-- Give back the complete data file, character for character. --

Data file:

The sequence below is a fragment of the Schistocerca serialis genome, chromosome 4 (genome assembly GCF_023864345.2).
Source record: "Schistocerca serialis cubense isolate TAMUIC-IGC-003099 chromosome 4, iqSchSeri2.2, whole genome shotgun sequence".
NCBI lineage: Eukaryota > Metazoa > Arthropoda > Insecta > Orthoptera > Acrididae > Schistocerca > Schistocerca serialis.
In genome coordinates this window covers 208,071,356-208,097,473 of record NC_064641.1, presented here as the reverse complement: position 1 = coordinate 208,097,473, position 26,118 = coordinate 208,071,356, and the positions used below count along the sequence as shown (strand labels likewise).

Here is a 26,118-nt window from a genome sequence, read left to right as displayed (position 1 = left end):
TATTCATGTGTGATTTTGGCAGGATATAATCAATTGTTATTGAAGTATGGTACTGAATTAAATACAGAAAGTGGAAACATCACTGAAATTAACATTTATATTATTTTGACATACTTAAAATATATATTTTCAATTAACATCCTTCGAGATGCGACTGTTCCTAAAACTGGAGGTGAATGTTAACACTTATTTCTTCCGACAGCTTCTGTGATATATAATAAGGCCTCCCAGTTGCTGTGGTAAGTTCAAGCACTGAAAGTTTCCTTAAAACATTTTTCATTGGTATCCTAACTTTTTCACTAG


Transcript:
The sequence below is a fragment of the Schistocerca serialis genome, chromosome 4 (genome assembly GCF_023864345.2).
Source record: "Schistocerca serialis cubense isolate TAMUIC-IGC-003099 chromosome 4, iqSchSeri2.2, whole genome shotgun sequence".
NCBI lineage: Eukaryota > Metazoa > Arthropoda > Insecta > Orthoptera > Acrididae > Schistocerca > Schistocerca serialis.
In genome coordinates this window covers 208,071,356-208,097,473 of record NC_064641.1, presented here as the reverse complement: position 1 = coordinate 208,097,473, position 26,118 = coordinate 208,071,356, and the positions used below count along the sequence as shown (strand labels likewise).

Here is a 26,118-nt window from a genome sequence, read left to right as displayed (position 1 = left end):
TATTCATGTGTGATTTTGGCAGGATATAATCAATTGTTATTGAAGTATGGTACTGAATTAAATACAGAAAGTGGAAACATCACTGAAATTAACATTTATATTATTTTGACATACTTAAAATATATATTTTCAATTAACATCCTTCGAGATGCGACTGTTCCTAAAACTGGAGGTGAATGTTAACACTTATTTCTTCCGACAGCTTCTGTGATATATAATAAGGCCTCCCAGTTGCTGTGGTAAGTTCAAGCACTGAAAGTTTCCTTAAAACATTTTTCATTGGTATCCTAACTTTTTCACTAG